# Singular Value Decomposition - Transpose and Dot Product

matrix

In this third post of the series, we will introduce two additional building blocks.

## Transpose ¶

The transpose of a column vector $\mathbf{u}$, $\mathbf{u}^\top$, is the row vector of $\mathbf{u}$. The transpose of an $m \times n$ matrix $\mathbf{A}$ is an $n \times m$ matrix whose columns are formed from the corresponding rows of $\mathbf{A}$. For example, if we have

$$ \mathbf{C} = \begin{bmatrix} 5 & 4 & 2 \\ 7 & 1 & 9 \\ \end{bmatrix} $$

then the transpose of $\mathbf{C}$ is:

$$ {\mathbf{C}} = \begin{bmatrix} 5 & 7 \\ 4 & 1 \\ 2 & 9 \\ \end{bmatrix} $$

The transpose of a row vector becomes a column vector with the same elements and vice versa. The element in the $i^\text{th}$ row and $j^\text{th}$, $x_\text{ij}$, is equal to the element in the $j^\text{th}$ row and $i^\text{th}$ column, $x_\text{ji}$, of the original matrix. Therefore,

$$ \mathbf{A}^\top_\text{ij} = \mathbf{A}_\text{ji} $$

The transpose has some important properties. First, the transpose of a transpose is itself.

$$ \mathbf{A}^\top_\text{ij} = \mathbf{A}_\text{ji} $$

In addition, the transpose of a product is the product of transpose in the reverse order.

$$ (\mathbf{A}\mathbf{B})^\top = \mathbf{B}^\top\mathbf{A}^\top $$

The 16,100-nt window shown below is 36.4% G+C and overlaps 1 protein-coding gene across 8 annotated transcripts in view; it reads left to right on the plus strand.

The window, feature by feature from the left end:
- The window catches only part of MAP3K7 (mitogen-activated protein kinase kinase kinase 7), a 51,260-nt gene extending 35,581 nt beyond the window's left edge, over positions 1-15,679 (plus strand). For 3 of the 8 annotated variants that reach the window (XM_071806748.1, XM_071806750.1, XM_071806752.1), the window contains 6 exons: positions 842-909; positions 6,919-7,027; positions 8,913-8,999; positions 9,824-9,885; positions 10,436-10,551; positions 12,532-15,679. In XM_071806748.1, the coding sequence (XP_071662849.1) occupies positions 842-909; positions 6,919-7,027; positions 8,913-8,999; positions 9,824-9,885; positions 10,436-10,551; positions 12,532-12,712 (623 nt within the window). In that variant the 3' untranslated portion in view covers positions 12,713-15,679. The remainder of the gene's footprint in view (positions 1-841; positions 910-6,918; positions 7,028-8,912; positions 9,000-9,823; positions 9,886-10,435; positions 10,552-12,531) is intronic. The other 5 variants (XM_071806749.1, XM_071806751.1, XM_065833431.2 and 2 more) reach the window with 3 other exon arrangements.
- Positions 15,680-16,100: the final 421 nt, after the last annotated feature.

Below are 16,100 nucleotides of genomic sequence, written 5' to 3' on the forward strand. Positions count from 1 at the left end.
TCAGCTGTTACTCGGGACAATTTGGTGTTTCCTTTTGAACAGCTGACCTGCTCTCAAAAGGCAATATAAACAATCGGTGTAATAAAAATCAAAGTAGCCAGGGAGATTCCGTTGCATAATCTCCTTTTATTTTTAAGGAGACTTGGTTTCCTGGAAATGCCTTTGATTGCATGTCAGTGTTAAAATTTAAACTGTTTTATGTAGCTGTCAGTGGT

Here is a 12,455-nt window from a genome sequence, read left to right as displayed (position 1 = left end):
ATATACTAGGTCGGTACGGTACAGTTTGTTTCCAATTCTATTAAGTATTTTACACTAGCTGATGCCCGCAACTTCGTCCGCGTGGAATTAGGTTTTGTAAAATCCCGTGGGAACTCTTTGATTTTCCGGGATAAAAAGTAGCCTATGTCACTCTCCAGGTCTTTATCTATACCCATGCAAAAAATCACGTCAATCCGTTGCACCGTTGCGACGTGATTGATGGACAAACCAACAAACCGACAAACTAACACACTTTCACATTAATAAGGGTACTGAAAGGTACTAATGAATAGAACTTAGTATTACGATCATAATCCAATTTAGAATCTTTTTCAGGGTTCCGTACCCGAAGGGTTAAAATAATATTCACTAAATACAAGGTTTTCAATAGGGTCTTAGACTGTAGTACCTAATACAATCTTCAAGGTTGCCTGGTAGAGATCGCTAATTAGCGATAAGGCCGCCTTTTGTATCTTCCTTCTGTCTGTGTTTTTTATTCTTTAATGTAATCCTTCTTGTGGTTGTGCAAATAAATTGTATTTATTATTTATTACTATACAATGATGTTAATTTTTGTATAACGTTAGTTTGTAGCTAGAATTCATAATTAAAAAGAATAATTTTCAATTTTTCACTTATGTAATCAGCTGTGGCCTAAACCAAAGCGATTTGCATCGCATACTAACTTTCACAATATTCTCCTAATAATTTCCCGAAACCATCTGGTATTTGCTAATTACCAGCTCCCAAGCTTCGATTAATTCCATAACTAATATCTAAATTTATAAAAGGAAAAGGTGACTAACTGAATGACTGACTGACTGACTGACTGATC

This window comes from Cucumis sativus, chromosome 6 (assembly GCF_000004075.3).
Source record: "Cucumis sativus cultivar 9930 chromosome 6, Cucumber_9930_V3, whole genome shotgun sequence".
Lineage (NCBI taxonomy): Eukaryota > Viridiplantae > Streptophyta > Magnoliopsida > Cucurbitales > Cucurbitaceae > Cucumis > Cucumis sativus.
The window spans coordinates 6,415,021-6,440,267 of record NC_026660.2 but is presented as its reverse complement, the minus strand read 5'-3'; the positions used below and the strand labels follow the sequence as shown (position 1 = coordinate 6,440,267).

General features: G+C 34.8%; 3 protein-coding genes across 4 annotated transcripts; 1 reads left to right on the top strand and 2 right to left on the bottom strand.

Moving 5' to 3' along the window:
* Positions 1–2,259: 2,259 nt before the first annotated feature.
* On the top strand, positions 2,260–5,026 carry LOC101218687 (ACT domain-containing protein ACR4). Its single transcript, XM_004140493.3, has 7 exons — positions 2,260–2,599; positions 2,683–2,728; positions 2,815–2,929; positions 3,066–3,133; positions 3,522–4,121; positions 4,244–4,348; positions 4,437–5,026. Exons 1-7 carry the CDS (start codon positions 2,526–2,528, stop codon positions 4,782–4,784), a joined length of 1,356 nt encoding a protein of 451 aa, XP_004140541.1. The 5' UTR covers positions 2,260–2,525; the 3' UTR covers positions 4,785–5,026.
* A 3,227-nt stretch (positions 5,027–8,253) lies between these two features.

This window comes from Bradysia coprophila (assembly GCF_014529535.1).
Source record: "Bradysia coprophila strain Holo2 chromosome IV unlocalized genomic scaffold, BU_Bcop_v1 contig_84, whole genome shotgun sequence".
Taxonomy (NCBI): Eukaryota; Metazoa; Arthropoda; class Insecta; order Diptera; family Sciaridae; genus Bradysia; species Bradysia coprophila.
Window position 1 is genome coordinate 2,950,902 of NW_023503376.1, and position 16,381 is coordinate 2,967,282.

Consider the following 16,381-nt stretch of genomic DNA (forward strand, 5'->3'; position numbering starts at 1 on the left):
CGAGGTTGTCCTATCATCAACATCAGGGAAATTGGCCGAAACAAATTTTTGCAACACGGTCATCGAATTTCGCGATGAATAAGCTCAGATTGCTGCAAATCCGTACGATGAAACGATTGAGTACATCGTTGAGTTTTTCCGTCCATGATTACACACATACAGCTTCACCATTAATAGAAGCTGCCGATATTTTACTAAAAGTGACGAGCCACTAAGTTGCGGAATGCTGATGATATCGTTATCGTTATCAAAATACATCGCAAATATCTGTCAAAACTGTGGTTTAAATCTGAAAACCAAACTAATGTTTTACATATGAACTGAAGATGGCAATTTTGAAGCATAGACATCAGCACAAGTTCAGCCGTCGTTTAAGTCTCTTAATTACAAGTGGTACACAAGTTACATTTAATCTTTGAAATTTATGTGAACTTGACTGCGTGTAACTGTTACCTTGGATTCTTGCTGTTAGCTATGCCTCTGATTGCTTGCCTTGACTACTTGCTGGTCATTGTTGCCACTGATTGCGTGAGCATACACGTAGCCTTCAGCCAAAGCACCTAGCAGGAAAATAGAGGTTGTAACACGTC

## Dot product ¶

If we have two vectors $\mathbf{u}$ and $\mathbf{v}$:

$$ \mathbf{u} = \begin{bmatrix} u_1 \\ u_2 \\ \vdots \\ u_n \\ \end{bmatrix} $$

$$ \mathbf{v} = \begin{bmatrix} v_1 \\ v_2 \\ \vdots \\ v_n \\ \end{bmatrix} $$

The dot product (aka inner product) of these vectors is defined as the transpose of $\mathbf{u}$ multipled by $\mathbf{v}$ :

$$ \mathbf{u}\cdot\mathbf{v} = \mathbf{u}^T\mathbf{v} = \begin{bmatrix} u_1 & u_2 & \cdots & u_n \\ \end{bmatrix} \begin{bmatrix} v_1 \\ v_2 \\ \vdots \\ v_n \\ \end{bmatrix} = u_1v_1 + u_2v_2 + \cdots + u_nv_n $$

Based on this definition, the dot product is commutative:

$\mathbf{u}\cdot\mathbf{v} = \mathbf{v}\cdot\mathbf{u}$

In the next post, we will return to the topic of eigenvalues and eigenvectors.